Cookies on this website
We use cookies to ensure that we give you the best experience on our website. If you click 'Continue' we'll assume that you are happy to receive all cookies and you won't see this message again. Click 'Find out more' for information on how to change your cookie settings.

BACKGROUND AND PURPOSE: We report a systematic review of lung radiation doses from breast cancer radiotherapy. METHODS AND MATERIALS: Studies describing breast cancer radiotherapy regimens published during 2010-2015 and reporting lung dose were included. Doses were compared between different countries, anatomical regions irradiated, techniques and use of breathing adaptation. RESULTS: 471 regimens from 32 countries were identified. The average mean ipsilateral lung dose (MLDipsi) was 9.0 Gy. MLDipsi for supine radiotherapy with no breathing adaption was 8.4 Gy for whole breast/chest wall (WB/CW) radiotherapy, 11.2 Gy when the axilla/supraclavicular fossa was irradiated, and 14.0 Gy with the addition of internal mammary chain irradiation; breathing adaptation reduced MLDipsi by 1 Gy, 2 Gy and 3 Gy respectively (p < 0.005). For WB/CW radiotherapy, MLDipsi was lowest for tangents in prone (1.2 Gy) or lateral decubitus (0.8 Gy) positions. The highest MLDipsi was for IMRT in supine position (9.4 Gy). The average mean contralateral lung dose (MLDcont) for WB/CW radiotherapy was higher for IMRT (3.0 Gy) than for tangents (0.8 Gy). CONCLUSIONS: Lung doses from breast cancer radiotherapy varied substantially worldwide, even between studies describing similar regimens. Lymph node inclusion and IMRT use increased exposure, while breathing adaptation and prone/lateral decubitus positioning reduced it.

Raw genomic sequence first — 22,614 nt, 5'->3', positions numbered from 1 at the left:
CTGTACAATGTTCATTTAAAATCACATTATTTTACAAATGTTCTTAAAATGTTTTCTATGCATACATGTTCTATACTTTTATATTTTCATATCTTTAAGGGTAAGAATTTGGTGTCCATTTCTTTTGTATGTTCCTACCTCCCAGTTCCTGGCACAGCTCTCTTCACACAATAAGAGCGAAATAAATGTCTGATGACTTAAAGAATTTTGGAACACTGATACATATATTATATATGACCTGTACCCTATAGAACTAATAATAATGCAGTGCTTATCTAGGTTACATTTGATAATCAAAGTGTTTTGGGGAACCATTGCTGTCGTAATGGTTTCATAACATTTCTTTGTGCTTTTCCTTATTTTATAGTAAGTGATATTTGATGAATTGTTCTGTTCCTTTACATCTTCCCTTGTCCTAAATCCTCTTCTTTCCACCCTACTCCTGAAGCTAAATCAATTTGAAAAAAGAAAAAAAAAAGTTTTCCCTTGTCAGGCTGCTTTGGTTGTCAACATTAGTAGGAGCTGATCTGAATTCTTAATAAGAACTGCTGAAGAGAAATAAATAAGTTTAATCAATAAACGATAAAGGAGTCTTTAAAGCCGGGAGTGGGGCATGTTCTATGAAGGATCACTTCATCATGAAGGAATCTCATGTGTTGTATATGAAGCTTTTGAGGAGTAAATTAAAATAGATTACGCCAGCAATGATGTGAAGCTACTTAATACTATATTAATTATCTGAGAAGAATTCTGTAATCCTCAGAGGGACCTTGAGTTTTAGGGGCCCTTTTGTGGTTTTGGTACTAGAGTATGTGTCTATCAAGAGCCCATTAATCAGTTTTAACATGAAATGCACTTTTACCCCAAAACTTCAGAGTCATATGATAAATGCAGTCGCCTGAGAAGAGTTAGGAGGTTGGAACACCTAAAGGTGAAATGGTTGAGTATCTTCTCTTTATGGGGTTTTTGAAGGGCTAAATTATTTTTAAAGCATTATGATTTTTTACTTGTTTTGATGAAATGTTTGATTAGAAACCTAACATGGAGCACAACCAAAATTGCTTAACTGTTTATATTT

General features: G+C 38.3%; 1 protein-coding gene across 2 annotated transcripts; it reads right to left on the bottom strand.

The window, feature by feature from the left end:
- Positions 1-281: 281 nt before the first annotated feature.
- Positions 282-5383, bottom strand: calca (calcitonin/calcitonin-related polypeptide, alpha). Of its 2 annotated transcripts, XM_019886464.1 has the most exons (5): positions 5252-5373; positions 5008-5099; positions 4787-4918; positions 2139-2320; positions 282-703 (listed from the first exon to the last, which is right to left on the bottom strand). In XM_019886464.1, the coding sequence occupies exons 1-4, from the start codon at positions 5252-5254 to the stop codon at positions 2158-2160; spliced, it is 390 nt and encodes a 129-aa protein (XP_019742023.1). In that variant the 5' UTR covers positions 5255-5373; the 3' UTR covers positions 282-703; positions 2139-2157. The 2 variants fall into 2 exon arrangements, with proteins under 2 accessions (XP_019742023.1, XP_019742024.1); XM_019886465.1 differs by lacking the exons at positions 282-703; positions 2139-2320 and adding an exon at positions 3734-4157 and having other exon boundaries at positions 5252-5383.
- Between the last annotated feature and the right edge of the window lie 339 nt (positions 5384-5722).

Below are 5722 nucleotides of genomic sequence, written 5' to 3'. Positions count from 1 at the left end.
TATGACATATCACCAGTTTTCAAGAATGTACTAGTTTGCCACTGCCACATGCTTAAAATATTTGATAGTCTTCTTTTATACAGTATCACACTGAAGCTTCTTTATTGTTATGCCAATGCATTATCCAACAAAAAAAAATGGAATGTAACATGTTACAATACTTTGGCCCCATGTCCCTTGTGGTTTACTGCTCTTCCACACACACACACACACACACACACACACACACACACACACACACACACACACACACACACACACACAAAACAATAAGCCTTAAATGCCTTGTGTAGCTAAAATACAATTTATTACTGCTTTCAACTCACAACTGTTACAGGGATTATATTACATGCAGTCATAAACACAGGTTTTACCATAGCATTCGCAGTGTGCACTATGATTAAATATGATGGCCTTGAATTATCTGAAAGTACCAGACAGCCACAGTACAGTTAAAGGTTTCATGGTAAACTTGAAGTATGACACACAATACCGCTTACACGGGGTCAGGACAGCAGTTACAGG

Original publication

DOI

10.1016/j.radonc.2017.11.022

Type

Journal article

Journal

Radiother Oncol

Publication Date

01/2018

Volume

126

Pages

148 - 154

Keywords

Breast cancer, Breathing adaptation, Imrt, Lung dose